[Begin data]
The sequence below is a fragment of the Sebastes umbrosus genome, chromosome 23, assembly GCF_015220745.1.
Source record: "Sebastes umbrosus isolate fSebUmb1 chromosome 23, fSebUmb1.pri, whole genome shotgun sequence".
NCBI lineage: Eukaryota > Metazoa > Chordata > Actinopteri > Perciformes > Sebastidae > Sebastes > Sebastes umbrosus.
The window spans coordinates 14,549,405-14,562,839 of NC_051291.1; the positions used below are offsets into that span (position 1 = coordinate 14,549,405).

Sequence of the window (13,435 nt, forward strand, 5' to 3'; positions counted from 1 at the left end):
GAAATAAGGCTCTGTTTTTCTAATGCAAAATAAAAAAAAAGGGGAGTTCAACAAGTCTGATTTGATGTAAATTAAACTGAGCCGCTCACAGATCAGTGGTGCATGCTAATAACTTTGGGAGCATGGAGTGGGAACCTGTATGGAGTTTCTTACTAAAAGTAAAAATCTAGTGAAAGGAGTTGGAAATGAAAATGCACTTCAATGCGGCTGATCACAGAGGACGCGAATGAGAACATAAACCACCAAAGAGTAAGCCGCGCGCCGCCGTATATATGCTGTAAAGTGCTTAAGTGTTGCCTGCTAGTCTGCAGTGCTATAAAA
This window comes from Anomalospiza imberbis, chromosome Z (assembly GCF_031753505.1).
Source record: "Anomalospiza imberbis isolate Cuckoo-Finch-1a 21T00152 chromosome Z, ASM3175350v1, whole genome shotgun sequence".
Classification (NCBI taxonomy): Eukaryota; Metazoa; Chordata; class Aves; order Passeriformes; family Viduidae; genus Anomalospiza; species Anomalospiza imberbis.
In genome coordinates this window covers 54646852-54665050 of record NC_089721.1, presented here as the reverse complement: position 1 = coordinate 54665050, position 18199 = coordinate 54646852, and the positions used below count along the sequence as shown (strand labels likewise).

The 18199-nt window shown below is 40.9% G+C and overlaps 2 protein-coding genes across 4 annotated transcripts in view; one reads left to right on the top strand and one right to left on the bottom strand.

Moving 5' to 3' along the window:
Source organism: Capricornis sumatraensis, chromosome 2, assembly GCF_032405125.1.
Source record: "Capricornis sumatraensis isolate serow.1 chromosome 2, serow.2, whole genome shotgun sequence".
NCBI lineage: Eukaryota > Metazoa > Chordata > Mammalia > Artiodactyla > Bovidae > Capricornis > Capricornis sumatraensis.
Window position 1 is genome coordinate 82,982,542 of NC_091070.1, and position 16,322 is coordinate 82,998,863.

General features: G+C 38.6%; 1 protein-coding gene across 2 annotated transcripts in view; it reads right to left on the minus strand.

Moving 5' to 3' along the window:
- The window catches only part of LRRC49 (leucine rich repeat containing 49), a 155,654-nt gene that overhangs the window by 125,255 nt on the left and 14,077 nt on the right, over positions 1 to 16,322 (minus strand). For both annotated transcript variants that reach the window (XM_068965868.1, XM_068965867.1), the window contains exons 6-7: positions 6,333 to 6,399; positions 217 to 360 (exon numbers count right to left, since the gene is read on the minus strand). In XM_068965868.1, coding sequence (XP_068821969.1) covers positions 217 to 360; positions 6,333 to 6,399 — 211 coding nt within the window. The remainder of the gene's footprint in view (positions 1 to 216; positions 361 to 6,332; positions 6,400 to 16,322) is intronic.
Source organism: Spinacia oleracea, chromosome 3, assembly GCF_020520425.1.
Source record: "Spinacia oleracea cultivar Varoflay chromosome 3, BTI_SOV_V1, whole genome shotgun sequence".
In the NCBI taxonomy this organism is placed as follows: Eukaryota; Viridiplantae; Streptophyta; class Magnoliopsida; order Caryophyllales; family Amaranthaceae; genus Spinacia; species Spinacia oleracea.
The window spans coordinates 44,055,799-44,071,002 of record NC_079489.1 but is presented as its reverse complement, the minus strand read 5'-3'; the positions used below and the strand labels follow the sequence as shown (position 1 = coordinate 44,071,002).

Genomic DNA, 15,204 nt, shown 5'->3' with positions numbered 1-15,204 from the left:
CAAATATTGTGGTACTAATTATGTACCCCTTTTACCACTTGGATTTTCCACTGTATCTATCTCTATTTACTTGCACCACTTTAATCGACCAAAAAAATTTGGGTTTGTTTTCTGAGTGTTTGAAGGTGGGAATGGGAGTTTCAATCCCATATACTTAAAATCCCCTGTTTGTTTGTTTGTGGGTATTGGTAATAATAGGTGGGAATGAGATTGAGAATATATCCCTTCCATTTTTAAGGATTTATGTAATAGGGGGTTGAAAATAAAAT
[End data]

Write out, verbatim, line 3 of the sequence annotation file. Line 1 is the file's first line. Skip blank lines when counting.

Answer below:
NCBI lineage: Eukaryota > Metazoa > Chordata > Actinopteri > Perciformes > Sebastidae > Sebastes > Sebastes umbrosus.